What Happens When A Loved One Is Killed In A Plane Crash?

The recent tragic crash of the Germanwings airliner has raised an issue most hope to never have to face in real life. What are your options if a spouse or partner is injured or killed in an airplane crash or while flying to a destination? If a crash was involved, does it matter whether it took place in the U.S. or abroad, or whether it was due to pilot error or recklessness? Will you and your family be able to receive compensation for your loved one's lost wages or final expenses, or for your own pain and suffering? Read on to learn more about your options under this specialized area of personal injury and wrongful death law.  

What legal remedies do you have against an airline carrier if your loved one was killed while flying?

Although you may associate aviation personal injury lawsuits with plane crashes, there have been a number of other high-profile lawsuits that instead involved on-board conduct or negligence. In other cases, the wrongful death has not resulted from a crash, but from emergency responders' actions after the crash. If your spouse or partner suffered a preventable death while onboard an aircraft and the airline was negligent or reckless in preventing this death, you may be able to receive financial compensation.

Depending upon the specific circumstances of your loved one's situation, you may have a valid cause of action against the airline company, the air traffic controllers directing flights in the area, the pilot(s), the flight crew, the on-ground safety personnel or baggage handlers, or even other individuals on-board the aircraft. If you choose to sue more than one party, you or a lawyer from a site like http://www.medilaw.com can add them as "collateral claims" to the original lawsuit.

Do you qualify to file a lawsuit?

In order to file a successful wrongful death claim, you must have "standing" to bring the claim. This means that you must legally qualify to speak on your deceased loved one's behalf and potentially receive any financial compensation for his or her death.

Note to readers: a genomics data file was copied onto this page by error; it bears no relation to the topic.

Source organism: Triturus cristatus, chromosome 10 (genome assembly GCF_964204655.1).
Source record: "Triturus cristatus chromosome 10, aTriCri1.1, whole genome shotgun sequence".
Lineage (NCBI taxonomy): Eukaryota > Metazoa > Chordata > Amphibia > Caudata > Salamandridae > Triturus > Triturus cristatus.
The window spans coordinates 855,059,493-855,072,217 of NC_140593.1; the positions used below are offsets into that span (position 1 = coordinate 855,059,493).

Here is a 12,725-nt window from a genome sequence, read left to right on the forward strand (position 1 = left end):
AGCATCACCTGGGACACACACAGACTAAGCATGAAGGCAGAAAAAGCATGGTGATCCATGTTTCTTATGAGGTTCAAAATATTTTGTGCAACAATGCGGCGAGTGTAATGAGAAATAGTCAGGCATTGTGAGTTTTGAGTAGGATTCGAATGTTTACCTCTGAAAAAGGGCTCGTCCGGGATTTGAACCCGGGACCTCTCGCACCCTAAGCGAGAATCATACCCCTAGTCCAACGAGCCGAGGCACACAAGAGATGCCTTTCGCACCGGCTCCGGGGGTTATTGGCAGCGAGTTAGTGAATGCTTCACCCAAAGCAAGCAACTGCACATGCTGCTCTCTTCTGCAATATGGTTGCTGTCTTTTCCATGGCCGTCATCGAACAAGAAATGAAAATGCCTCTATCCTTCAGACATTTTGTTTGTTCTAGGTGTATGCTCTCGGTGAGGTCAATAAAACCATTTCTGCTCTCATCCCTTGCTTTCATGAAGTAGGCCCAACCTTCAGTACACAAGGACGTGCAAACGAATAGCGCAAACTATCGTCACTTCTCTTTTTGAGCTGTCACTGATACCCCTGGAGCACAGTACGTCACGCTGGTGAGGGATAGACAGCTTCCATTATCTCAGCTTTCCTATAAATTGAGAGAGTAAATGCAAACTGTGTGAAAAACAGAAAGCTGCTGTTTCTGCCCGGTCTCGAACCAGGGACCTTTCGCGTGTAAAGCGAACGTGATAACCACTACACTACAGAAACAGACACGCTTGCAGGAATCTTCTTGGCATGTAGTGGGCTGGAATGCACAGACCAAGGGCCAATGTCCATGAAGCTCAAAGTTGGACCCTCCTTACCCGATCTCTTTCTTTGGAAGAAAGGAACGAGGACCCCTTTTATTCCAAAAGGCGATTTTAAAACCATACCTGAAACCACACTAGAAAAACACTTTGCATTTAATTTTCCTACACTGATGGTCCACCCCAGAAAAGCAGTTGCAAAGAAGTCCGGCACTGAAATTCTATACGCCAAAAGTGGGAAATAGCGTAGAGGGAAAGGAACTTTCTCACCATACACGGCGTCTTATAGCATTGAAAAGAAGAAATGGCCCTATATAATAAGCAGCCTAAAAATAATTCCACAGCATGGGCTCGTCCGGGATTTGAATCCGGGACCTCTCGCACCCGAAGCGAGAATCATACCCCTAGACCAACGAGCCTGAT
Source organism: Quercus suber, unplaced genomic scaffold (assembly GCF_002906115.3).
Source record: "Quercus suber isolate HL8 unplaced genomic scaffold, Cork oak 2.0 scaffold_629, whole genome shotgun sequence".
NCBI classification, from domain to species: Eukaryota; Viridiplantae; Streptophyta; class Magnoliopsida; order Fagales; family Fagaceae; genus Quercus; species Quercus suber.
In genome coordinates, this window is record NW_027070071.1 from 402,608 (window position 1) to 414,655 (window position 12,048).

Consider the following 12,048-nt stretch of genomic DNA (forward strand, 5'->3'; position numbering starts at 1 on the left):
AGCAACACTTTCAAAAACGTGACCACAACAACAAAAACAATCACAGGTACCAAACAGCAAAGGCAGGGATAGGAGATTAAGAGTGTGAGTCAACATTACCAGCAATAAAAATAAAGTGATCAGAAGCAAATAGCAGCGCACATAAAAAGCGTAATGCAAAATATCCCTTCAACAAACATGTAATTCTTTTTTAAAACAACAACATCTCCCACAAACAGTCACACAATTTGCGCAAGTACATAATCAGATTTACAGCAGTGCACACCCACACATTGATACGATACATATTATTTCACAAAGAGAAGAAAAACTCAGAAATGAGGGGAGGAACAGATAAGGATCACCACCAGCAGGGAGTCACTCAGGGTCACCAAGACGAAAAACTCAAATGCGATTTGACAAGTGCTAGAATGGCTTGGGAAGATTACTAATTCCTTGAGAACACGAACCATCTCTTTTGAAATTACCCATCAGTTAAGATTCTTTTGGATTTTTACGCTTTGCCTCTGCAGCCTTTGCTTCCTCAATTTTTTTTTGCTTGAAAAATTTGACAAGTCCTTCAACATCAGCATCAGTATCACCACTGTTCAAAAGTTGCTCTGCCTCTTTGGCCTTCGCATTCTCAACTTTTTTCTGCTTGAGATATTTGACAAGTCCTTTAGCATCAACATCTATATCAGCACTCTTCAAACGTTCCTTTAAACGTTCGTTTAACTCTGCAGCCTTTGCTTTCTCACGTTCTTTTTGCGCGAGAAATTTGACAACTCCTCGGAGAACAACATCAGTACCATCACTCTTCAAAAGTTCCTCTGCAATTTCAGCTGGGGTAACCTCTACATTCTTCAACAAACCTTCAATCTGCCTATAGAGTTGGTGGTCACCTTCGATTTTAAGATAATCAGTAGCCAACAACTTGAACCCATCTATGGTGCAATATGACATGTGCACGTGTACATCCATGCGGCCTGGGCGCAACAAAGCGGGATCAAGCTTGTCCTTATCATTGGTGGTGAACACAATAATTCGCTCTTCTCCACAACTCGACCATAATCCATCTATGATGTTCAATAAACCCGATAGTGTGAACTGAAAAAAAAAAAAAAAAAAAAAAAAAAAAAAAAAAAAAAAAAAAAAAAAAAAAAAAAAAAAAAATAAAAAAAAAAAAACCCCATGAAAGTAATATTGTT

Each state has its own laws governing who is permitted to sue for wrongful death. In most states, this includes a surviving spouse or legal domestic partner, a parent (if the deceased was a minor, not married, or had no dependents) or a minor child. In some states, not even a legal dependent of the decedent could qualify to sue if the dependent was over age 18 (such as a college student). 

What are some factors that can impact the odds of success of a wrongful death aviation claim? 

In order to prove by a preponderance of the evidence that the airline or its employees or subsidiaries were responsible for your loved one's death, you'll have to establish three factors. First, you'll need to show that the airline and/or its employees owed your loved one a specific duty of care -- for example, the safe and relatively comfortable transportation of your family member from one point to another. This is usually fairly easy to establish.

Next, you'll need to show that the airline breached this duty of care somehow. For example, if your relative died in a plane crash due to pilot malfeasance, you'll be able to establish that the airline breached its duty by not properly screening its pilots or ignoring certain risk factors. If your relative died while on-board a flight due to inadequate or delayed medical attention, you may be able to establish that the airline should have had better medical safeguards in place.

Finally, you'll need to be able to show that the airline's breach of their duty of care directly resulted in your family member's death. You may also need to provide evidence of the financial hit to your family (such as lost wages, medical or burial expenses, or grief counseling) so that the dollar amount of a judgment or settlement can be pinpointed.

Is a wrongful death settlement or judgment taxable? 

In general, any funds provided or awarded for a loved one's illness or death aren't subject to federal taxes. However, punitive damages -- those not based on any amount you're out of pocket, but assessed to punish the airline -- may be subject to tax, so keep this in mind when allocating your funds.